Namibia is on a drive to bolster its frozen food capacity at the Port of Walvis Bay with a new cold chain facility capable of storing 12 500 tonnes of exports and imports.
According to Robert de Villiers, acting managing director of Walvis Bay National Cold Storage, the R400-million development was commissioned by the Namibian Industrial Development Agency (Nida) in keeping with the country’s goal to enhance its fisheries industry.
“Our government has a policy to process fish on land but they can’t implement the policy because currently there’s no on-site freezing capacity.”
Existing cold storage facilities, such as they are, were not equipped to meet the country’s cold chain objectives, De Villiers pointed out, especially after the new port at Walvis was inaugurated in August 2019.
“It’s too small and you can’t get product out fast enough,” De Villiers said.
“The storage facility we’ll be building" – some three kilometres from the international airport west of Walvis Bay proper – "will be focused on first-world efficiencies.
“Although it’s more expensive to build, we guarantee getting a 30-tonne truck in and offloaded in under 30 minutes.”
The bigger picture of the 54 000 square meter facility's processing capability, De Villiers emphasised, was that Namibia would no longer have to export fish via Spain to leading Namibian fish importers like Brazil.
“We’ll be able to export straight to our clients in South America. We’re also looking at clients in Europe.”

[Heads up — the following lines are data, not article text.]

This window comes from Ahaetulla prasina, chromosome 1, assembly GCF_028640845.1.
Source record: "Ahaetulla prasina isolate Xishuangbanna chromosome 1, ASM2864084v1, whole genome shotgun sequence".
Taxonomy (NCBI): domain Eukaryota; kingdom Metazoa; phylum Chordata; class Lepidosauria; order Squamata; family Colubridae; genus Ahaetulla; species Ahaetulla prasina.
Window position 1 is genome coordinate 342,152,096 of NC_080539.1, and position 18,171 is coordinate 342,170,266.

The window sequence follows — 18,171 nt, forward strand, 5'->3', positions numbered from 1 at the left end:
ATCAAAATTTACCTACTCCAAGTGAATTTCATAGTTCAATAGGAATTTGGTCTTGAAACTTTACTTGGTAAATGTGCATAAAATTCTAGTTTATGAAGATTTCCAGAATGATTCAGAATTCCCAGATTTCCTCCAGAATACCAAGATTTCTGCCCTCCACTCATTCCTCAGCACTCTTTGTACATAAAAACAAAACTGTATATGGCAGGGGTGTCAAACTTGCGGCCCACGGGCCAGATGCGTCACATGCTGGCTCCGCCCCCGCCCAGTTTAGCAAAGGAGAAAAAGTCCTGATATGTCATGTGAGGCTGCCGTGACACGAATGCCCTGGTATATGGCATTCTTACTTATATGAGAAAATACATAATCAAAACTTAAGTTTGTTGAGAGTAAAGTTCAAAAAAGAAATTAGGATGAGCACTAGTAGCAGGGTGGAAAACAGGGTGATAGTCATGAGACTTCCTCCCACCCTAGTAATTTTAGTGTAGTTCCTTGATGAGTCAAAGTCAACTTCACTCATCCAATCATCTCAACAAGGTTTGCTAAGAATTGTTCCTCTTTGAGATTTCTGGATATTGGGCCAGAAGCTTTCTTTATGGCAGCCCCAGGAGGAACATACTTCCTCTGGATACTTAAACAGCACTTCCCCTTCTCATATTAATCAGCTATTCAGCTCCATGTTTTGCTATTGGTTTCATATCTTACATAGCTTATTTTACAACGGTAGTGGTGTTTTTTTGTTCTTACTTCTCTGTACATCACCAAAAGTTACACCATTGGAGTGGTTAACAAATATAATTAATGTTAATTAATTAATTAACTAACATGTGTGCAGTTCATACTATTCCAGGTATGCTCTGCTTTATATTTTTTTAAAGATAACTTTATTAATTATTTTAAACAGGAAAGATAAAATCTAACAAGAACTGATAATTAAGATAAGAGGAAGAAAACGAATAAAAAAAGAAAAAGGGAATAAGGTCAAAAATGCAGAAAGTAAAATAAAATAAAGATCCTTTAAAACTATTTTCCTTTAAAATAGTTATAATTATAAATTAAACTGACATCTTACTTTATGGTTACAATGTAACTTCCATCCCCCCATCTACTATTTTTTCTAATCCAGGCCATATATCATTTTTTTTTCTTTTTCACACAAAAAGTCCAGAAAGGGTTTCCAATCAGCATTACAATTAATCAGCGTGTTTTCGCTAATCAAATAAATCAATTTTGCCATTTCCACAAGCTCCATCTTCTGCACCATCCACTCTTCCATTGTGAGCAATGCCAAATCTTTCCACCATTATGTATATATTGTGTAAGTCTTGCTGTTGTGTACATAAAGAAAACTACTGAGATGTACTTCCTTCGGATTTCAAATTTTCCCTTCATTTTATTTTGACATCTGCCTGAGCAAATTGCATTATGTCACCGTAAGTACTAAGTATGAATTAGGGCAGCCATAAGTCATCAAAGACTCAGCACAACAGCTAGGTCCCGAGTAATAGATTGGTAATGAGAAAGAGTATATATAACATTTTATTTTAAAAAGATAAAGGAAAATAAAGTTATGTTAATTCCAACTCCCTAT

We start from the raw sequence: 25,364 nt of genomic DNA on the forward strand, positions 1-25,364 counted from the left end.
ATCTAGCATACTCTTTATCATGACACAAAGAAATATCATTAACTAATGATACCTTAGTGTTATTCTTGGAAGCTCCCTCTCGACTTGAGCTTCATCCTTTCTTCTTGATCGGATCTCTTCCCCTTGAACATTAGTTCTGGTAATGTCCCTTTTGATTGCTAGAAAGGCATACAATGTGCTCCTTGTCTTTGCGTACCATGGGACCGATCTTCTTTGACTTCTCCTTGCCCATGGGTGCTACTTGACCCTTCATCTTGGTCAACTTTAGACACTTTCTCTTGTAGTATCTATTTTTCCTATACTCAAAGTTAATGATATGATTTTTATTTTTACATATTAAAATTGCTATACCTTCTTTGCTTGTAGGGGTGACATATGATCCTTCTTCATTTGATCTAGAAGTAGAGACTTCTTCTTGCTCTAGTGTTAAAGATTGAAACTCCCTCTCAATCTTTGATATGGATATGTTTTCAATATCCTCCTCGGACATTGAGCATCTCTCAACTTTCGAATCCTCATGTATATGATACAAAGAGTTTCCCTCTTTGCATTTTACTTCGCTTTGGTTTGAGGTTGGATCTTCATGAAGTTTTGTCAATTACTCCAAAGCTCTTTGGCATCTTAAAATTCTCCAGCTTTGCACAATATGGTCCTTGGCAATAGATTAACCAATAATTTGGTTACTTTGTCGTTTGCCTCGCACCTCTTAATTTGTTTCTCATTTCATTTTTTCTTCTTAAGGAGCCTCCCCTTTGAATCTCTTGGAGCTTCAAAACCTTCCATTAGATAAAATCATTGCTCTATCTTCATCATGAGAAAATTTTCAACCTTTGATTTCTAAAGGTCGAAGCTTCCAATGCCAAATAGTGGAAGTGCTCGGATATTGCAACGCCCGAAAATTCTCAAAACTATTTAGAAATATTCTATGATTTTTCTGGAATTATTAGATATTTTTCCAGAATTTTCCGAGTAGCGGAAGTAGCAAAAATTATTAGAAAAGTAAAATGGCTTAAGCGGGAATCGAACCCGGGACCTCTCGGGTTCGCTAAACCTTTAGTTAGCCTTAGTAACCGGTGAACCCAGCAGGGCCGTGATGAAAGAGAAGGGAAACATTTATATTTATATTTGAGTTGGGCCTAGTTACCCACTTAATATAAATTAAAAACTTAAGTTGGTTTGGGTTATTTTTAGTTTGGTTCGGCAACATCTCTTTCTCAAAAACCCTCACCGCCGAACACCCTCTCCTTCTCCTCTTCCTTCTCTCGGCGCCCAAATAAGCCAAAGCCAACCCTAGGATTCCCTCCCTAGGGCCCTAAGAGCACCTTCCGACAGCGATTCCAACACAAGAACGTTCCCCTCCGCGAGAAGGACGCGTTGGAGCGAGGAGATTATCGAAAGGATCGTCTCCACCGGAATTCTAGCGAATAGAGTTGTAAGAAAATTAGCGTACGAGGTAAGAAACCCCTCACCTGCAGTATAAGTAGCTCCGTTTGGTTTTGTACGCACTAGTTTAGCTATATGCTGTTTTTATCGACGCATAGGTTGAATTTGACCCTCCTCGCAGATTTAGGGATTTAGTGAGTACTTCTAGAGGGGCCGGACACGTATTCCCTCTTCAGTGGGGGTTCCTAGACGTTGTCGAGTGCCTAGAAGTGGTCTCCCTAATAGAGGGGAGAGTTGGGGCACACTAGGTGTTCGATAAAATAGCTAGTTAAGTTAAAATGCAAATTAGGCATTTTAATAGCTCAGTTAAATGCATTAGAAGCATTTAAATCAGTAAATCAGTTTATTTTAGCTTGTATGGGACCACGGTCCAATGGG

According to De Villiers at least 75% of the facility will be concentrated on fish.
“However, we’ve also identified date and meat exports and chicken imports as possible beneficiaries of the new development.”
Construction of the facility is expected to begin in March, but could have started sooner had it not been for the disruptive effect of Covid-19.
“The company was conceived towards the end of 2019 after Nida approach us to drive this project,” De Villiers said, “but then the virus came.”
In the interim, available time has been used to make sure all angles are covered before Walvis Bay embarks on its next portside development.
“All the design work is finished, approvals are done, and we’re ready to turn the first sods in building the facility.”
Moreover, De Villiers and co have already identified that the new facility will have to be enlarged as soon as possible.
“Market potential necessitates ramping up capacity by a further 15 000 tonnes to 25 000. That will be a second-phase project we hope to initiate once the first phase is completed.”
Construction work on the facility’s first phase is expected to take 18 months.
As always there are challenges.
De Villiers said the current weighbridge would have to be moved to an area outside Swakopmund, some 35 kilometres north of Walvis Bay.
Irvaan Maharaj, SA-based business development manager for the Walvis Bay Corridor Group, whose responsibility it is to market the port and its logistical linkages, said the new facility would contribute significantly to the port’s potential.